Recent entries

    White Sand vol.1 Orem signing ()
    #10201 Copy

    Questioner

    So, the fan page wanted to know. Would it be possible for Hemalurgy to steal a living Shardblade? That was the top voted question.

    Brandon Sanderson

    Ok, so you're bonded to a Shardblade. You get spiked, then they spike off the bond so that the Shardblade is bonded to someone else.

    Questioner

    I assume so...

    Brandon Sanderson

    But can they do it with a living Shardblade? You can definitely do it with a dead Shardblade because its just stealing the Connection. With a living Shardblade, yes you could do that 'though the spren could break the bond at will.

    Questioner

    So the spren would survive? That was the second-- the corollary--

    Brandon Sanderson

    Ehhh. Would the spren survive? The spren would survive as long as the oaths were--

    Questioner

    Intact?

    Brandon Sanderson

    --the person didn't break the oaths. But you could theoretically steal the bond, break the oaths, and kill the spren. If you wanted to. Its a very convoluted to kill a spren, they are easier to kill than that, but yes. You could do that. That is a viable but twisted route that you can do. You would end up with a dead spren and a Shardblade, so there is that. But there are easier ways to accomplish that...

    White Sand vol.1 Orem signing ()
    #10202 Copy

    Questioner

    I recently reread Elantris and I came to an interesting conclusion: that the seons are similar to the spren.

    Brandon Sanderson

    They are.

    Questioner

    And are they Servitude, broken pieces of Servitude.

    Brandon Sanderson

    So, they are actually broken pieces of Devotion, which is a similar concept, but yes.

    Questioner

    And then the Elantrians are based off of Dominion then?

    Brandon Sanderson

    Dominion are the skaze. They are referenced briefly.

    Questioner

    Then Hoid talks to them, or--

    Brandon Sanderson

    Hrathen references the skaze in his thoughts. I show a skaze I believe in the extra bonus scene, don't I?

    Questioner

    Where Hoid is going to jump into the well?

    Brandon Sanderson

    Yes, there is a skaze there, that's a skaze.

    Questioner

    ...I'm assuming then, we can look forward to the skaze!

    Brandon Sanderson

    You can look forward to the skaze being involved in things, definitely .

    White Sand vol.1 Orem signing ()
    #10203 Copy

    Brandon Sanderson

    I'll be very interested to see what people think of the adaptation.

    Questioner

    What do you think of the adaptation?

    Brandon Sanderson

    I like it, it's so-- The big change of making Ais a women is great. That's the big change we made. It trims out a bunch of the fat. What we lose is some of the world building and behind the scenes mechanics of how the magic works, that trade off it's like-- It's faster paced and some of the characterization is much better. Worldbuilding and magic mechanics, we lose a bunch of because that's something you do in prose. There's pros and cons, but i think it looks great and I'm very pleased with it.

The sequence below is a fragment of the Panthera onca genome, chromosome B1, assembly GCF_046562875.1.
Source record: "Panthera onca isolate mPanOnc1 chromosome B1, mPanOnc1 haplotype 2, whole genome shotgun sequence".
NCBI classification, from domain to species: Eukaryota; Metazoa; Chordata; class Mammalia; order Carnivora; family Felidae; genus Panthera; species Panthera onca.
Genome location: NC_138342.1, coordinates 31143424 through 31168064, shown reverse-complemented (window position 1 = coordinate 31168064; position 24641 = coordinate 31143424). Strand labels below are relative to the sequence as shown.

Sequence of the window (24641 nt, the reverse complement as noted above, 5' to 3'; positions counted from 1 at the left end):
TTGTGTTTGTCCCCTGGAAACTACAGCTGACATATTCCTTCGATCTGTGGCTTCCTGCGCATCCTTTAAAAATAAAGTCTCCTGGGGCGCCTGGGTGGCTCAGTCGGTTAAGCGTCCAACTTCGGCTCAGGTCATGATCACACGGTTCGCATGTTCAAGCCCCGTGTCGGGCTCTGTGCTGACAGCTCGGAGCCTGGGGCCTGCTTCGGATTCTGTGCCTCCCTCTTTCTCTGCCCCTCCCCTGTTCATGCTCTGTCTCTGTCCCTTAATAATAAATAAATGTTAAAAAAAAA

Questioner

    Is it something that you'd consider doing with any other of your work?

    Brandon Sanderson

    See, here's the thing, I've never wanted to do it for a published novel because I figure people have already read that. I want to be giving them at least something new.

    White Sand vol.1 Orem signing ()
    #10204 Copy

    Questioner

    Where'd you come up with Wayne's kleptomania where he steals things and replaces things he finds of value. I think that's the funniest part of his character, that he determines that "oh, this is worth more than this" and "that is a good trade".

    Brandon Sanderson

    I have no idea where that came from, I can take no responsibility for that man. He just kinda popped out fully formed. I started writing a short story about him, which was where I started, I was gonna do a little Mistborn novella in the wild west era with Wayne as the main character. He was a riot but he couldn't be a main character, he couldn't be the main character. He needed somebody to play off of, and so the Wayne and MeLaan story got shelved--eventually I'll show people, I only got about a thousand words into it--and instead we got Alloy of Law.

    White Sand vol.1 Orem signing ()
    #10205 Copy

    Questioner

    What's your release schedule for volumes two and three?

    Brandon Sanderson

    I think they are one a year.

    Questioner

    One a year?

    Brandon Sanderson

    Yeah, I'm sorry... They take so much time. It's possible they can go a little bit faster cause they did the whole script up front.

    Questioner

    Are they still drawing 'em and coloring 'em?

    Brandon Sanderson

    They are still drawing them and coloring 'em, yeah. We basically released this one as soon as we had it done. I told them they couldn't release it by little issues, cause I wanted people to have more of a promise they would get the whole thing so I said "You have to wait until you have at least a third of it done", but yeah. I think they are counting on this one paying for them to keep doing what they are already doing, so.